The slow adoption of climate change adaptation at the individual unit level is not surprising given that the NPS and USFS have long operated through a traditional system of hierarchical authority, well-defined job descriptions, and standard operating procedures. These bureaucratic rules make it difficult to respond quickly to changing environmental problems, external laws, and internal policy directives (Kaufman 1971, Sabatier et al. 1995). Without an explicit internal mandate and clear delegation of authority and responsibilities, unit-level managers may be unable or reluctant to devote staff time and resources to implementing significant policy changes for climate change adaptation. Moreover, these bureaucratic rules impede the ability of agency managers and staff to develop plans and projects that cross agency jurisdictions (Thomas 2003).

If unit-level managers in the future desire to plan for and implement adaptation strategies, the bureaucratic model suggests they would not likely follow through given perceptions that are outside their unit's management authorities. Instead, as our interview examples show, they would favor adaptation strategies that support existing agency policy goals (“no-regrets” strategies) and require minimal changes to current management practices. Given the bureaucratic structure and culture of the NPS and USFS, more extensive proactive adaptation strategies may not be widely implemented until upper management clearly states that adaptation is a unit-level as well as agency-wide policy priority, requires units to pursue whatever adaptation options are deemed appropriate to address local environmental conditions, and provides requisite levels of funding and staffing for implementation.


A number of general recommendations follow from this study. The results suggest that national- and regional-level agency managers should reduce formal and informal institutional barriers to adaptation by: (1) establishing a clear agency policy mandate for adaptation that requires climate change adaptation to be a primary concern, not just a supplementary criterion to be considered in planning processes; (2) educating employees about adaptation to generate internal support; (3) creating formal divisions of labor to allow staff to focus exclusively on climate change issues; and (4) providing requisite funding and staff to support adaptation strategies. Bureaucratically-organized agencies such as the NPS and USFS must expend considerable effort to modify their traditional decision making rules to establish more flexible management processes, and to generate internal support from all levels of the agency for these changes. In the management literature, this is known as moving from a system based on “red tape” that impedes action to one based on “green tape” that enables action (DeHart-Davis 2009). Existing research also emphasizes the importance of team work in breaking and reshaping organizational routines (Foldy and Buckley 2010).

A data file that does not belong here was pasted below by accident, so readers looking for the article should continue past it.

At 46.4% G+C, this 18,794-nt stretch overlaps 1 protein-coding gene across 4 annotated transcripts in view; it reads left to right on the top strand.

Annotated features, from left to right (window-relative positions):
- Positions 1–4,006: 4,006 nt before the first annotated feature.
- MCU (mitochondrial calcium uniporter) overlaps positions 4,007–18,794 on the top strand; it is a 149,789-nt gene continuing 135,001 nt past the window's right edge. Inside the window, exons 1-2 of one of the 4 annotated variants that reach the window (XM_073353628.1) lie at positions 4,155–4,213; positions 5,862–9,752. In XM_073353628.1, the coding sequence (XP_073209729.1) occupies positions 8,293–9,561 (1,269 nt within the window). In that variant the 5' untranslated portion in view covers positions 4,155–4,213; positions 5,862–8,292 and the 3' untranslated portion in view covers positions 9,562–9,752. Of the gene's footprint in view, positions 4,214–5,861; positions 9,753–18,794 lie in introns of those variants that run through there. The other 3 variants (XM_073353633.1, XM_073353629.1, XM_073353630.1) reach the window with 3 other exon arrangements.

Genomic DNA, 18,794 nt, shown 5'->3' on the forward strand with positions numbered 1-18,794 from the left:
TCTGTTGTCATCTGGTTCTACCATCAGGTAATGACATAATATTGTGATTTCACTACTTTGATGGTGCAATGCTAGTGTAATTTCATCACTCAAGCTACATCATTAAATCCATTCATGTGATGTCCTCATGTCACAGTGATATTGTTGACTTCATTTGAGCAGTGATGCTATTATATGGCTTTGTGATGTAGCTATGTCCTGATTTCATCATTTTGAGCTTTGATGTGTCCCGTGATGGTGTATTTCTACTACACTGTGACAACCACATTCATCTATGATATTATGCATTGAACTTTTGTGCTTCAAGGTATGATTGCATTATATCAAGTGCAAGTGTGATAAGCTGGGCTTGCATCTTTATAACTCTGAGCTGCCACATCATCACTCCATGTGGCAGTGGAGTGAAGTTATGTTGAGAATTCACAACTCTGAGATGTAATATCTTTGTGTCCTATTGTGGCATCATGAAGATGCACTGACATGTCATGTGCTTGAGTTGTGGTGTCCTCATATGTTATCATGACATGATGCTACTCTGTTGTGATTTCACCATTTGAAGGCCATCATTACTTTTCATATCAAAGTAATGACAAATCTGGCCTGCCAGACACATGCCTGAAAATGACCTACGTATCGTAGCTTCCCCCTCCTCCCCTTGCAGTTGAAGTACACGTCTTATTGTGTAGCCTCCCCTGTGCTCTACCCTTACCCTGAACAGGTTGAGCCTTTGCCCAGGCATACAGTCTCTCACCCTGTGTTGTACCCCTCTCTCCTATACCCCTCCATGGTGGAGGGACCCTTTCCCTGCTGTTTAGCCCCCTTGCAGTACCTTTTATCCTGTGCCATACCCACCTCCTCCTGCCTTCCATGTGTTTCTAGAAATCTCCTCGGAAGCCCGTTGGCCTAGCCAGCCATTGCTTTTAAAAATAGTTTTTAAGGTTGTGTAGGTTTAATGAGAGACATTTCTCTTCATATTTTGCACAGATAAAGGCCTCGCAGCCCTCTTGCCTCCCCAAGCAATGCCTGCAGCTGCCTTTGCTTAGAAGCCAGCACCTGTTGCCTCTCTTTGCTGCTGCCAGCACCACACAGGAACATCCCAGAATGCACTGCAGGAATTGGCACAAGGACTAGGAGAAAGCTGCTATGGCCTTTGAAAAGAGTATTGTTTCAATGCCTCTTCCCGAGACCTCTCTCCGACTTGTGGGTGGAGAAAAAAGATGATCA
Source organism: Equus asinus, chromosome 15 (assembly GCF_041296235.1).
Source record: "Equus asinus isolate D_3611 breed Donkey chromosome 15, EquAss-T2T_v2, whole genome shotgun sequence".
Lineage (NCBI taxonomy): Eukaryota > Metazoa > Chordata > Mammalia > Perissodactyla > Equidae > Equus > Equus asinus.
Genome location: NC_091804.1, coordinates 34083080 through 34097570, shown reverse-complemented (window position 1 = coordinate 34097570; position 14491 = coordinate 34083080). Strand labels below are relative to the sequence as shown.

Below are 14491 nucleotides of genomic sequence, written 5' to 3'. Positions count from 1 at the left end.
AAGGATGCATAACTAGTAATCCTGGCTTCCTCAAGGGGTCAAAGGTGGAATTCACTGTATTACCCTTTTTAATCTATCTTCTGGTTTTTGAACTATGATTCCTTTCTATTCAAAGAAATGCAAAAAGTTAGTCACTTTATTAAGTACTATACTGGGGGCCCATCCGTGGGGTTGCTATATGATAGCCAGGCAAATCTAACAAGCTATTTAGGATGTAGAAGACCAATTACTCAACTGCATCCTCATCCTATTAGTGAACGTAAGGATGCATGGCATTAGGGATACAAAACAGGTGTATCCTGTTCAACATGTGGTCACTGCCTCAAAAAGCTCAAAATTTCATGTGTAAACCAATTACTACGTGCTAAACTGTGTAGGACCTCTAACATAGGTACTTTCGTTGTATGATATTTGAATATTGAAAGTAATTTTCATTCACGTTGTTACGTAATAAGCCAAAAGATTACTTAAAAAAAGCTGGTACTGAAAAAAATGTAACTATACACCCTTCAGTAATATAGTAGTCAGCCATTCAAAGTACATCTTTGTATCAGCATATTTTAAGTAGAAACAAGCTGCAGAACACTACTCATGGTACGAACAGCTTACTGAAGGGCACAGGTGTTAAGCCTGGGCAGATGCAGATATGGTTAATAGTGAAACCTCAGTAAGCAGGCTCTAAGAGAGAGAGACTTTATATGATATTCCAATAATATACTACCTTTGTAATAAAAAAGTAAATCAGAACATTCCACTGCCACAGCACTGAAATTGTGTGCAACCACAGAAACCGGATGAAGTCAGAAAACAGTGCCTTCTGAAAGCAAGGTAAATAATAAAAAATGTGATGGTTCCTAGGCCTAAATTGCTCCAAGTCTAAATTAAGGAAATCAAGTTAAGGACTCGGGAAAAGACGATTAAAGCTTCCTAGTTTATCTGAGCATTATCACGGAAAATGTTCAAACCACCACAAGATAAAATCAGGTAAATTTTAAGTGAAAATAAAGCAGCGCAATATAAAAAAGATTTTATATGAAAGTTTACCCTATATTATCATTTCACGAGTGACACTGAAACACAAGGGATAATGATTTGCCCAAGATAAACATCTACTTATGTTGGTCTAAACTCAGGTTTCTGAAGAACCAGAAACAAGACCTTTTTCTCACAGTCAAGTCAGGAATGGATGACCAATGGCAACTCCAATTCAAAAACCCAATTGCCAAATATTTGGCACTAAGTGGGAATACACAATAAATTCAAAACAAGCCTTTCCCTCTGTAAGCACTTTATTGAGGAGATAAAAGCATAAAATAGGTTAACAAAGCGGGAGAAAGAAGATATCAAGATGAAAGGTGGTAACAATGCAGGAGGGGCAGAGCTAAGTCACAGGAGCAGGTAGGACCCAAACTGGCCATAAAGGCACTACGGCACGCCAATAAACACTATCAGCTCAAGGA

Because the selection of appropriate adaptation strategies depends on the predicted local climate impacts and environmental conditions, there can be no one-size-fits-all agency direction as to what adaptation strategies should be implemented. Unit-level managers are better positioned to make those decisions based on their knowledge of the local context. National-level policy makers should provide the requisite resources, including funding, staff, and information, to empower unit-level decision making and action. This could be accomplished through: (1) providing incentives that encourage local innovation, such as through internal awards competitions or showcase projects; (2) establishing a system for learning and sharing lessons from mistakes and successes at the local level, such as online newsletters, message boards, or wiki sites; (3) facilitating opportunities for interaction among ecosystem managers, maintenance and operations personnel, and scientific staff both within and across agencies; and (4) coordinating information resources across agencies and jurisdictions, for example, web portals or data clearinghouses with maps, documents, or computer models relevant to local management, such as regional climate models, hydrology, or fire risk. Efforts such as these will better inform managers and decision makers in their efforts to adapt to climate change, facilitate dynamic decision making, and assist in the continual evaluation and revision of management strategies and plans in response to changing environmental conditions.

As of 2009, staff and managers in NPS units in Washington State perceived no mandate to address climate change, while a majority in the USFS perceived a mandate but did not know how to act on it without more specific direction. The recommendations listed above suggest how institutional changes within these agencies can aid in moving climate change adaptation forward. Respondents did not perceive environmental laws as preventing action at the time, but did believe that process-oriented laws like NEPA would be more likely to enable adaptation, while prescriptive laws like ESA would more likely hinder adaptation, should these laws come into play. Unit land managers expressed the greatest need for institutional changes within their agencies to provide a clear policy mandate about what to do, which resources are available to do so, and loosened bureaucratic rules to move more quickly to plan for and implement adaptation projects.


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Address of Correspondent:
Lesley C. Jantarasami
U.S. Environmental Protection Agency
1200 Pennsylvania Ave NW (6207-J)
Washington, D.C.
United States